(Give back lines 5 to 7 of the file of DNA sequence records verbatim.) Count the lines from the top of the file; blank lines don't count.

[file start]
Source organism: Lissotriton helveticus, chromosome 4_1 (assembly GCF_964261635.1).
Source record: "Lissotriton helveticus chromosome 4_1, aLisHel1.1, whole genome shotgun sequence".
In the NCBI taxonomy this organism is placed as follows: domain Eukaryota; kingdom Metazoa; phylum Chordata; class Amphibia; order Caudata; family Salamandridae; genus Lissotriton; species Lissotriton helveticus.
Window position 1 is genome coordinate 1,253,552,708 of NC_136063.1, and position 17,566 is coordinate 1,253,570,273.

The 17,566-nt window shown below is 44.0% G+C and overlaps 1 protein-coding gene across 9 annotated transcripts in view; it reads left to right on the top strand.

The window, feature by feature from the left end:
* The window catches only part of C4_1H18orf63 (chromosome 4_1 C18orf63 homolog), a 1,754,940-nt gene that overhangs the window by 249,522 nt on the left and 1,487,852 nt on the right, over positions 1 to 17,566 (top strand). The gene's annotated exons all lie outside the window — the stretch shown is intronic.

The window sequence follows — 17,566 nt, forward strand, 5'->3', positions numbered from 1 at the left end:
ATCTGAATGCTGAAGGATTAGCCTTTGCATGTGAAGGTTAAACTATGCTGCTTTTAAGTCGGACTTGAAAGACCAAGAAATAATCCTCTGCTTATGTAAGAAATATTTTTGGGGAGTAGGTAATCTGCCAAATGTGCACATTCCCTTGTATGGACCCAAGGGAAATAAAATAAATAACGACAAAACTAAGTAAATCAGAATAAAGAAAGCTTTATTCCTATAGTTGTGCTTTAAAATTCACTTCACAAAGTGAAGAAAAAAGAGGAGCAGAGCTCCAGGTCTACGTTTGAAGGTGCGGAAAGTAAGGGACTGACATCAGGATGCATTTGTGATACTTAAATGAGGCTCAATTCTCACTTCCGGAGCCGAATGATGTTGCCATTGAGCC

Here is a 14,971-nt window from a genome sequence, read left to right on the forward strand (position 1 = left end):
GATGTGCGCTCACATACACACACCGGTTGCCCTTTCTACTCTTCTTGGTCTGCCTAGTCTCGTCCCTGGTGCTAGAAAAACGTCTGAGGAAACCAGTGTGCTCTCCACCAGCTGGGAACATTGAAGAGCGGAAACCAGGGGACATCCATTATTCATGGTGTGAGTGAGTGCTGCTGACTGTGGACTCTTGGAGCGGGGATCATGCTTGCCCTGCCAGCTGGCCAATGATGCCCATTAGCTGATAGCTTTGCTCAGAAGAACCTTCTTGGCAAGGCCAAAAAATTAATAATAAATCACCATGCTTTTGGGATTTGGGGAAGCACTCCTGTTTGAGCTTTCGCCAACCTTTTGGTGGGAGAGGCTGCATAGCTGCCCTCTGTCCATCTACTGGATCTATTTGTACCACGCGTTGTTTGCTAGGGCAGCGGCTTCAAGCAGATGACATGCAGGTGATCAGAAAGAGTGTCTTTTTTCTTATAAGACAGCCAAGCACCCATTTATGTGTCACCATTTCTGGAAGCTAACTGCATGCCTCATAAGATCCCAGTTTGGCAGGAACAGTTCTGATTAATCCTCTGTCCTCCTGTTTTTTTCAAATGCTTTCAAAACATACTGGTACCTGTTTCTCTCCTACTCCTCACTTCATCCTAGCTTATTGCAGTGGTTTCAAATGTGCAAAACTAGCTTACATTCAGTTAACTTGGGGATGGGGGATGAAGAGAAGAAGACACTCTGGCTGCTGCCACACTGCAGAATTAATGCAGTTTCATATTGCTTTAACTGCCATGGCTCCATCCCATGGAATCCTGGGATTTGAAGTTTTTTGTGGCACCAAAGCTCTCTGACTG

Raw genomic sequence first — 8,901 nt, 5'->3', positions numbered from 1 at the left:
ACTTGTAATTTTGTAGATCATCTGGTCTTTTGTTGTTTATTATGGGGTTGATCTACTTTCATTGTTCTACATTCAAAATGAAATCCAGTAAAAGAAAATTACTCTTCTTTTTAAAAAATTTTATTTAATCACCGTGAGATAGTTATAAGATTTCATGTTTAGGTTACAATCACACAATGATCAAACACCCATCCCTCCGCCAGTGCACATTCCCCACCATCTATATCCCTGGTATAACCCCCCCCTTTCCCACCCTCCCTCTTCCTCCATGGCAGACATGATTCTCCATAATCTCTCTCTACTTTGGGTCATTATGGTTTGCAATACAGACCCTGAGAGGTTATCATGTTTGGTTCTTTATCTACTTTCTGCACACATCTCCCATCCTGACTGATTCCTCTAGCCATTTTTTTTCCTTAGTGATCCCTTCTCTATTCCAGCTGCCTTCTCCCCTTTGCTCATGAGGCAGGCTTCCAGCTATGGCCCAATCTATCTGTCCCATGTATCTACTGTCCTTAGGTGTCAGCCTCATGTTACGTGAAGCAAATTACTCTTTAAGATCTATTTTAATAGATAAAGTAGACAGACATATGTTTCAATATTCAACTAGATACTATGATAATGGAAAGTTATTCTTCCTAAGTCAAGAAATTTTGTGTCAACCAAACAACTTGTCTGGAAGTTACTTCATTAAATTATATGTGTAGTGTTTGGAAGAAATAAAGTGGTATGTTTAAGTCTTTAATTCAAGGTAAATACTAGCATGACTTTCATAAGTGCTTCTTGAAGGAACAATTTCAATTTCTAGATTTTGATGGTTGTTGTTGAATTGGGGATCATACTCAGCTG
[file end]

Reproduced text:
The 17,566-nt window shown below is 44.0% G+C and overlaps 1 protein-coding gene across 9 annotated transcripts in view; it reads left to right on the top strand.

The window, feature by feature from the left end:
* The window catches only part of C4_1H18orf63 (chromosome 4_1 C18orf63 homolog), a 1,754,940-nt gene that overhangs the window by 249,522 nt on the left and 1,487,852 nt on the right, over positions 1 to 17,566 (top strand). The gene's annotated exons all lie outside the window — the stretch shown is intronic.